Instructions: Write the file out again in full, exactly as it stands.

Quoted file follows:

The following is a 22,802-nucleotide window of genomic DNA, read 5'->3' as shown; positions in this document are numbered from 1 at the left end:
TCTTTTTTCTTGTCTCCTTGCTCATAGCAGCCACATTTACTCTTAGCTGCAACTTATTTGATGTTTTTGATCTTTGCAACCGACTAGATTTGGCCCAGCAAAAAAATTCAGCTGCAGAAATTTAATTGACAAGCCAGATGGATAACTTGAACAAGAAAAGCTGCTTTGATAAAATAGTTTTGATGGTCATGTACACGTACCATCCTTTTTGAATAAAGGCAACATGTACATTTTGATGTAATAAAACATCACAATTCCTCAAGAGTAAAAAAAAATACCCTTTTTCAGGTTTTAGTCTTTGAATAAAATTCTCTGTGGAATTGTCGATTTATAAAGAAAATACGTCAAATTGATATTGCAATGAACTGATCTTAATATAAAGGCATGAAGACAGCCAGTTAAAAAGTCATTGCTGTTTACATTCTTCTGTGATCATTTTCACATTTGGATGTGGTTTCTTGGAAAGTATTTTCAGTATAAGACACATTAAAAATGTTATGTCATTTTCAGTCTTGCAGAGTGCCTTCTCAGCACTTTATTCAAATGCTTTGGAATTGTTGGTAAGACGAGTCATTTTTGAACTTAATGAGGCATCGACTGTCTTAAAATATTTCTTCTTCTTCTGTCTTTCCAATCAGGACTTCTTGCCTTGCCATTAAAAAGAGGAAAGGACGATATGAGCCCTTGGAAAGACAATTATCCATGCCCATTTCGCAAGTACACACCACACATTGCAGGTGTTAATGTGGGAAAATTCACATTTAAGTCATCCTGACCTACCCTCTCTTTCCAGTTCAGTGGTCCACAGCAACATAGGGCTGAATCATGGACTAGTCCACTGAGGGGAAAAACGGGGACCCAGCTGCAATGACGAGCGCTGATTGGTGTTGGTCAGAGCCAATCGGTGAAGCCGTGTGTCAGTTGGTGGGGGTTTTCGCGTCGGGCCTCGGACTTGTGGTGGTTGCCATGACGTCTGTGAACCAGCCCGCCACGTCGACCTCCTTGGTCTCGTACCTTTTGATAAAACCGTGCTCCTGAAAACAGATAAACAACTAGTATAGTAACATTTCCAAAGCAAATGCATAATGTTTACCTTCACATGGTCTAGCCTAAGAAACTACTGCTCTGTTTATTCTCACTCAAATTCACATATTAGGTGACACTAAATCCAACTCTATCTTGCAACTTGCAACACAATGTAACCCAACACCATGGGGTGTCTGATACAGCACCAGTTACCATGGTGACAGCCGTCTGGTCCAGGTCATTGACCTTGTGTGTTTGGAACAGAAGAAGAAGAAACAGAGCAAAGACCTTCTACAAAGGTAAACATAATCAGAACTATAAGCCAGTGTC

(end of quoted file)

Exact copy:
The following is a 22,802-nucleotide window of genomic DNA, read 5'->3' as shown; positions in this document are numbered from 1 at the left end:
TCTTTTTTCTTGTCTCCTTGCTCATAGCAGCCACATTTACTCTTAGCTGCAACTTATTTGATGTTTTTGATCTTTGCAACCGACTAGATTTGGCCCAGCAAAAAAATTCAGCTGCAGAAATTTAATTGACAAGCCAGATGGATAACTTGAACAAGAAAAGCTGCTTTGATAAAATAGTTTTGATGGTCATGTACACGTACCATCCTTTTTGAATAAAGGCAACATGTACATTTTGATGTAATAAAACATCACAATTCCTCAAGAGTAAAAAAAAATACCCTTTTTCAGGTTTTAGTCTTTGAATAAAATTCTCTGTGGAATTGTCGATTTATAAAGAAAATACGTCAAATTGATATTGCAATGAACTGATCTTAATATAAAGGCATGAAGACAGCCAGTTAAAAAGTCATTGCTGTTTACATTCTTCTGTGATCATTTTCACATTTGGATGTGGTTTCTTGGAAAGTATTTTCAGTATAAGACACATTAAAAATGTTATGTCATTTTCAGTCTTGCAGAGTGCCTTCTCAGCACTTTATTCAAATGCTTTGGAATTGTTGGTAAGACGAGTCATTTTTGAACTTAATGAGGCATCGACTGTCTTAAAATATTTCTTCTTCTTCTGTCTTTCCAATCAGGACTTCTTGCCTTGCCATTAAAAAGAGGAAAGGACGATATGAGCCCTTGGAAAGACAATTATCCATGCCCATTTCGCAAGTACACACCACACATTGCAGGTGTTAATGTGGGAAAATTCACATTTAAGTCATCCTGACCTACCCTCTCTTTCCAGTTCAGTGGTCCACAGCAACATAGGGCTGAATCATGGACTAGTCCACTGAGGGGAAAAACGGGGACCCAGCTGCAATGACGAGCGCTGATTGGTGTTGGTCAGAGCCAATCGGTGAAGCCGTGTGTCAGTTGGTGGGGGTTTTCGCGTCGGGCCTCGGACTTGTGGTGGTTGCCATGACGTCTGTGAACCAGCCCGCCACGTCGACCTCCTTGGTCTCGTACCTTTTGATAAAACCGTGCTCCTGAAAACAGATAAACAACTAGTATAGTAACATTTCCAAAGCAAATGCATAATGTTTACCTTCACATGGTCTAGCCTAAGAAACTACTGCTCTGTTTATTCTCACTCAAATTCACATATTAGGTGACACTAAATCCAACTCTATCTTGCAACTTGCAACACAATGTAACCCAACACCATGGGGTGTCTGATACAGCACCAGTTACCATGGTGACAGCCGTCTGGTCCAGGTCATTGACCTTGTGTGTTTGGAACAGAAGAAGAAGAAACAGAGCAAAGACCTTCTACAAAGGTAAACATAATCAGAACTATAAGCCAGTGTC